The Protestant Clergy of Early Modern Europe by C. Scott Dixon, Luise Schorn-Schutte

By C. Scott Dixon, Luise Schorn-Schutte

The Protestant Clergy of Early sleek Europe presents a complete survey of the Protestant clergy in Europe throughout the confessional age. 8 contributions, written by way of historians with expert study wisdom within the box, supply the reader a wide-ranging synthesis of the most matters of present historiography.

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The highest order (the prelates) ‘purges, illumines, and perfects, and not the opposite; the lowest [the laity] is to be purged, illuminated and perfected, and not the opposite.

16 The appointment to office had both a spiritual and an economic side; indeed, the two were closely bound together. In this, the Protestant practice more or less picked up the thread of preReformation developments. 17 Set in motion by the proposal of the patrons of the local church (and this might include communes with the right of election), the church authorities then confirmed the selection of an appropriately qualified candidate. 18 The assumption of the various economic rights and obligations was followed by the ceremonial investment of the clerical office, which was brought to a close with a church service and an inaugural sermon in the presence of the local parishioners and the secular authorities.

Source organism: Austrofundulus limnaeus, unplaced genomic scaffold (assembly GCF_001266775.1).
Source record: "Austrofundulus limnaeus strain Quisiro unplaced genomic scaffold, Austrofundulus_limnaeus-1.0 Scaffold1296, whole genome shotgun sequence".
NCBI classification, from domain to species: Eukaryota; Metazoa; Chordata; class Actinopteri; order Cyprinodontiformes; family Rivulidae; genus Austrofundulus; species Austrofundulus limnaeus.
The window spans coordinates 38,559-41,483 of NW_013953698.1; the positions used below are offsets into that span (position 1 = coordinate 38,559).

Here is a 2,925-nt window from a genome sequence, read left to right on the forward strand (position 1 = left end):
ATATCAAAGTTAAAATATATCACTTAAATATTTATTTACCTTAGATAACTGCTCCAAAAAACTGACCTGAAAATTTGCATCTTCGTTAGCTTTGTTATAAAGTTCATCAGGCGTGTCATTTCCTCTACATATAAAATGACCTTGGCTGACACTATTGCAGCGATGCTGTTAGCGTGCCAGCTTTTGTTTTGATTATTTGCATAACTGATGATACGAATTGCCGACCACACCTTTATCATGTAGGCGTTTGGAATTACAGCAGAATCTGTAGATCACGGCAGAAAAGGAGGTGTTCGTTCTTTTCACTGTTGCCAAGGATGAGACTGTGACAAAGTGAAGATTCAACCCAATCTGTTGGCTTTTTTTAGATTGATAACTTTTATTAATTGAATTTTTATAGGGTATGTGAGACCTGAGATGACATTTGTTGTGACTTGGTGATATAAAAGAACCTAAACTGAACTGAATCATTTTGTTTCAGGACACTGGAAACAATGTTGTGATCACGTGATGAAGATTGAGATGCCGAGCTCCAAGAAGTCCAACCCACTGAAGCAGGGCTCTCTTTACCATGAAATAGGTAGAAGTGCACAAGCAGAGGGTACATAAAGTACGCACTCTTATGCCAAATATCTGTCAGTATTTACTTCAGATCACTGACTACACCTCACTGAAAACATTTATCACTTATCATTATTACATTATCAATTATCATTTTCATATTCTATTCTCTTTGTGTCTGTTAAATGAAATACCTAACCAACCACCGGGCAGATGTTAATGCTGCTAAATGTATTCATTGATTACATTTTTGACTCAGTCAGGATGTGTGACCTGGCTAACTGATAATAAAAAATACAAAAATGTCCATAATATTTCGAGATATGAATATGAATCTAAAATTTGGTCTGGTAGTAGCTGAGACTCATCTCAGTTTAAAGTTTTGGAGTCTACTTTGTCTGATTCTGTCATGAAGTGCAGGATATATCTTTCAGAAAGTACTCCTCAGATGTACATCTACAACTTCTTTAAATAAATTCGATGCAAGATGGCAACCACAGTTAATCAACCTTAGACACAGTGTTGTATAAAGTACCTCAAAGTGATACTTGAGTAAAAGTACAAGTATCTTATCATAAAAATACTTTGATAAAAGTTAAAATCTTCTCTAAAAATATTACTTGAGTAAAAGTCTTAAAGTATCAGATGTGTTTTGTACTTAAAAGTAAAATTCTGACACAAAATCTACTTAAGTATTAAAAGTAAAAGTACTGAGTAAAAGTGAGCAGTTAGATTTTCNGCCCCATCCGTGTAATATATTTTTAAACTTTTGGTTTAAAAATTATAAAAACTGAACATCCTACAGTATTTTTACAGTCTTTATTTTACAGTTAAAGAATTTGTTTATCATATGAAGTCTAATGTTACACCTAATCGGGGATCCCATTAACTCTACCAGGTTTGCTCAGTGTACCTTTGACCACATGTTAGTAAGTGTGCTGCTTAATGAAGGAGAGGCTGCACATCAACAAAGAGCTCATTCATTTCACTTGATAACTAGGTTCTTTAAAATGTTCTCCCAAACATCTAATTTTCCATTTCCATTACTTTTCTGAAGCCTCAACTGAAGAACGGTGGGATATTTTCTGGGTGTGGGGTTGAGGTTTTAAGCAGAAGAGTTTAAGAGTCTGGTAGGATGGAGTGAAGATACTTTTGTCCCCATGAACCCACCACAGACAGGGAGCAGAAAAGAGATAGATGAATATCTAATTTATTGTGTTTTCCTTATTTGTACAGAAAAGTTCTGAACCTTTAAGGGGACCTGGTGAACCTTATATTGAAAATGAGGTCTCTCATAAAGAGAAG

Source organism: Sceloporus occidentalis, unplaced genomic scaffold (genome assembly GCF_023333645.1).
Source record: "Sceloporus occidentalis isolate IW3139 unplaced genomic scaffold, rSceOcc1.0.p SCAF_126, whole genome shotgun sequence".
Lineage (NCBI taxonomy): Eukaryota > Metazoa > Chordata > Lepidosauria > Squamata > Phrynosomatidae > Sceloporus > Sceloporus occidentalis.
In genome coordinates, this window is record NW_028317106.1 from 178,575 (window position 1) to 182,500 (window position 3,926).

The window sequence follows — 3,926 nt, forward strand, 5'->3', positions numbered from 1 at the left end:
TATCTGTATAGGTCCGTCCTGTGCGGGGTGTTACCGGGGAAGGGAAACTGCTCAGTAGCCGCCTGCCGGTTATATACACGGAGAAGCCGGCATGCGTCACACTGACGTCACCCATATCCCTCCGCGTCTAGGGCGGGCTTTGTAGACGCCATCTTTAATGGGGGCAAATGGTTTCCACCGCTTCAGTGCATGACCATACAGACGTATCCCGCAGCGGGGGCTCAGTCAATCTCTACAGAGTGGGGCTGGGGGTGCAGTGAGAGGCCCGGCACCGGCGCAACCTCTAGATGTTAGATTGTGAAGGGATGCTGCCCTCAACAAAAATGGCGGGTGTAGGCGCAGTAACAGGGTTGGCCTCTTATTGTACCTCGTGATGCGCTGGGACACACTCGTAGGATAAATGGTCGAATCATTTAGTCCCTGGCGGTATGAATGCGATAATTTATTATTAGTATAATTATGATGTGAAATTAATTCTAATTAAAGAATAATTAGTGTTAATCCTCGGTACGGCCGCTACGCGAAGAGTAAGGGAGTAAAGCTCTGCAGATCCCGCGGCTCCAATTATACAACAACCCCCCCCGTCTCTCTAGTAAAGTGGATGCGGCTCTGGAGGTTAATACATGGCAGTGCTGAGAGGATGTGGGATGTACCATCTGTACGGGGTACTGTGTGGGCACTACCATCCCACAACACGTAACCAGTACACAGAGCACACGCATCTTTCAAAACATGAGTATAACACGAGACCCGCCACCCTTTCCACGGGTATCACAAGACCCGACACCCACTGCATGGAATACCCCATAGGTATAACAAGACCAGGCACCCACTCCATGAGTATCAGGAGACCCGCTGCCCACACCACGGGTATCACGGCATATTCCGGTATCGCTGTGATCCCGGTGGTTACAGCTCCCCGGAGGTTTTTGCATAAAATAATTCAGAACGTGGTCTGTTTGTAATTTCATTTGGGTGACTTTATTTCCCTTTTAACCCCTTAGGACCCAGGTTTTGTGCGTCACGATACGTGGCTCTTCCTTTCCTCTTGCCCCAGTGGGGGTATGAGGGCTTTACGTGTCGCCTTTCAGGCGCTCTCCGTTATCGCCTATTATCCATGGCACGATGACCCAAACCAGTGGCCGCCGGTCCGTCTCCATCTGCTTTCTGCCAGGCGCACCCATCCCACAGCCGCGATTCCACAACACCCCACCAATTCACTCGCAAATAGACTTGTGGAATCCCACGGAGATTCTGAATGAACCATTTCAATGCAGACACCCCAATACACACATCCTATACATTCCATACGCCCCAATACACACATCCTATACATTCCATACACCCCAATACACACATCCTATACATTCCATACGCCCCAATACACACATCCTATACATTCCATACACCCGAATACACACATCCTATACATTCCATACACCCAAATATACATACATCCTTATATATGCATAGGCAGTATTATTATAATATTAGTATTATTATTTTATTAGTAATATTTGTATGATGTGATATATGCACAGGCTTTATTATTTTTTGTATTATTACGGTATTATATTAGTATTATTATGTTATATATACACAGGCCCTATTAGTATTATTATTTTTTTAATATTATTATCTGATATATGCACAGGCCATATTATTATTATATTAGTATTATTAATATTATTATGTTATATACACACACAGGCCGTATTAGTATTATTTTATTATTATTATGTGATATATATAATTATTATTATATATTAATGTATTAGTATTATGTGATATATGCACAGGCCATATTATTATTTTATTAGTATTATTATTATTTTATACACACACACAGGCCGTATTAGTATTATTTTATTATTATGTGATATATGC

This was sufficient for the kind of religion they sought to convey. The emphasis on practical pastoral care to aid access to heaven through works reduced the need for ‘theological’ instruction – one paradox of medieval Catholicism is that its theology was far too abstruse for parochial needs. Preaching, therefore, dealt with practice rather than doctrinal analysis; exegesis was for the experts. For the laity, exhortation, recrimination, castigation and encouragement were enough. N. Swanson instructional manuals.

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